Flier manhandled on overbooked United flight in Chicago

Published on : Monday, April 10, 2017

United AirlinesA passenger on an overbooked United Airlines flight was forcibly removed from his seat and dragged along the aisle on Sunday, and video of the protests by him and other passengers spread rapidly on Monday as people condemned the airline’s tactics.

 
At least two passengers on the flight, which was scheduled to depart Chicago O’Hare for Louisville at 5:40 p.m. but was delayed two hours, documented the confrontation. Their videos show a police officer in plain clothes removing the man from his seat and dragging him by his arms, as his glasses slid down his face and his shirt rose above his midriff. Uniformed officers follow.

 
The man returned to the aircraft after being removed, according to one of the passengers. Video shows him jogging through the aisle, repeatedly saying: “I have to go home.”

 
Charlie Hobart, a United spokesman, said in a telephone interview on Monday that “we had asked several times, politely” for the man to relinquish his seat before force was used.
“We had a customer who refused to leave the aircraft,” he said.

 
“Since that customer refused to leave the aircraft, we had to call the Chicago Police Department, and they came on board.”

 
United first sought volunteers to relinquish their seats with compensation, but none stepped forward, he said. Four passengers were selected to be bumped, and three left without incident, Mr. Hobart said.

 
He would not say whether the bumped passengers were chosen by a computer, human or some combination of the two. But factors can include how long a customer would have to stay at the airport before being rebooked, he said, and the airline looks to avoid separating families or leaving unaccompanied minors.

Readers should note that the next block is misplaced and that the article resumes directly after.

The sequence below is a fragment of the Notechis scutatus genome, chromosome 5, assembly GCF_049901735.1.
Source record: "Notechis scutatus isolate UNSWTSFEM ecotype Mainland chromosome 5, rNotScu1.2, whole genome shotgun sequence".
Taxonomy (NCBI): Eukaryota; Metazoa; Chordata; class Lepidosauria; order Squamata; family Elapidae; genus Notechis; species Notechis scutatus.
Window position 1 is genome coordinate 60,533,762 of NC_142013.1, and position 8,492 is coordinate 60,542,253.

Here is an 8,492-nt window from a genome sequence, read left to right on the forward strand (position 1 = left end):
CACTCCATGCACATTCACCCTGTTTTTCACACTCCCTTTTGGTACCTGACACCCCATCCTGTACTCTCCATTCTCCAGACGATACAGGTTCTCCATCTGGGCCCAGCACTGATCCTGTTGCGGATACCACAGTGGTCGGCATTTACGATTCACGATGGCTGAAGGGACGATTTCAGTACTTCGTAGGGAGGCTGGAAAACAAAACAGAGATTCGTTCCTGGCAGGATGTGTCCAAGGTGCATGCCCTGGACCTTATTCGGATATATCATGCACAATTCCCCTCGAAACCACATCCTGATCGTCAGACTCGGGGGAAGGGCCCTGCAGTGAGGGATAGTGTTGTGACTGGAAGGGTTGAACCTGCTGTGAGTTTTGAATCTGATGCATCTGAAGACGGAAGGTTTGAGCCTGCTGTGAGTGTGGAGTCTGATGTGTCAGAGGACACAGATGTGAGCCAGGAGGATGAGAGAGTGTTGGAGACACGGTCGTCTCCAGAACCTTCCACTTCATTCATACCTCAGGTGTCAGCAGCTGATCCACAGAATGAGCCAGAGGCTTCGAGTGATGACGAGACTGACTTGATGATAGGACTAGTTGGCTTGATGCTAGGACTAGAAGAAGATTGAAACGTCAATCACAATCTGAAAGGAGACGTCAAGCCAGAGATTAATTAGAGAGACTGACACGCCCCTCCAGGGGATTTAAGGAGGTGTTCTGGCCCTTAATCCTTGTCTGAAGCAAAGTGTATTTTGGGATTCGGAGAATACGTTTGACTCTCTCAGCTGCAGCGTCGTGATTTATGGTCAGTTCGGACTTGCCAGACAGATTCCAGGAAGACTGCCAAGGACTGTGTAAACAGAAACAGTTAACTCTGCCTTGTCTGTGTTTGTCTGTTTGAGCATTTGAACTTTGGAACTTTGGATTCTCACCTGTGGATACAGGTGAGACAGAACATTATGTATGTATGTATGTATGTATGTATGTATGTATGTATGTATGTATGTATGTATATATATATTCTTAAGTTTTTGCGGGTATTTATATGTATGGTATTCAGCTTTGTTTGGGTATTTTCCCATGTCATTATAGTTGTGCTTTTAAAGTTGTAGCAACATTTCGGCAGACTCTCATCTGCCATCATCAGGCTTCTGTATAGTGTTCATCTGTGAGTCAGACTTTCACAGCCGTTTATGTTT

In a statement, Oscar Munoz, the chief executive of United Airlines, called the episode “an upsetting event to all of us here at United.”

 
“I apologize for having to re-accomodate these customers,” he said. “Our team is moving with a sense of urgency to work with the authorities and conduct our own detailed review of what happened. We are also reaching out to this passenger to talk directly to him and further address and resolve this situation.”

 
In a statement, United said “we apologize for the overbook situation.”

 
Airlines routinely sell tickets to more people than the plane can seat, counting on several people not to arrive. When there aren’t enough no-shows, airlines first try to offer rewards to customers willing to reschedule their plans, usually in the form of travel vouchers, gift cards or cash.

 
The arrangement can be lucrative to flexible travellers. A woman said she made $11,000 from Delta this weekend by twice delaying a family trip to Florida with her husband and daughter, then ultimately cancelling it.

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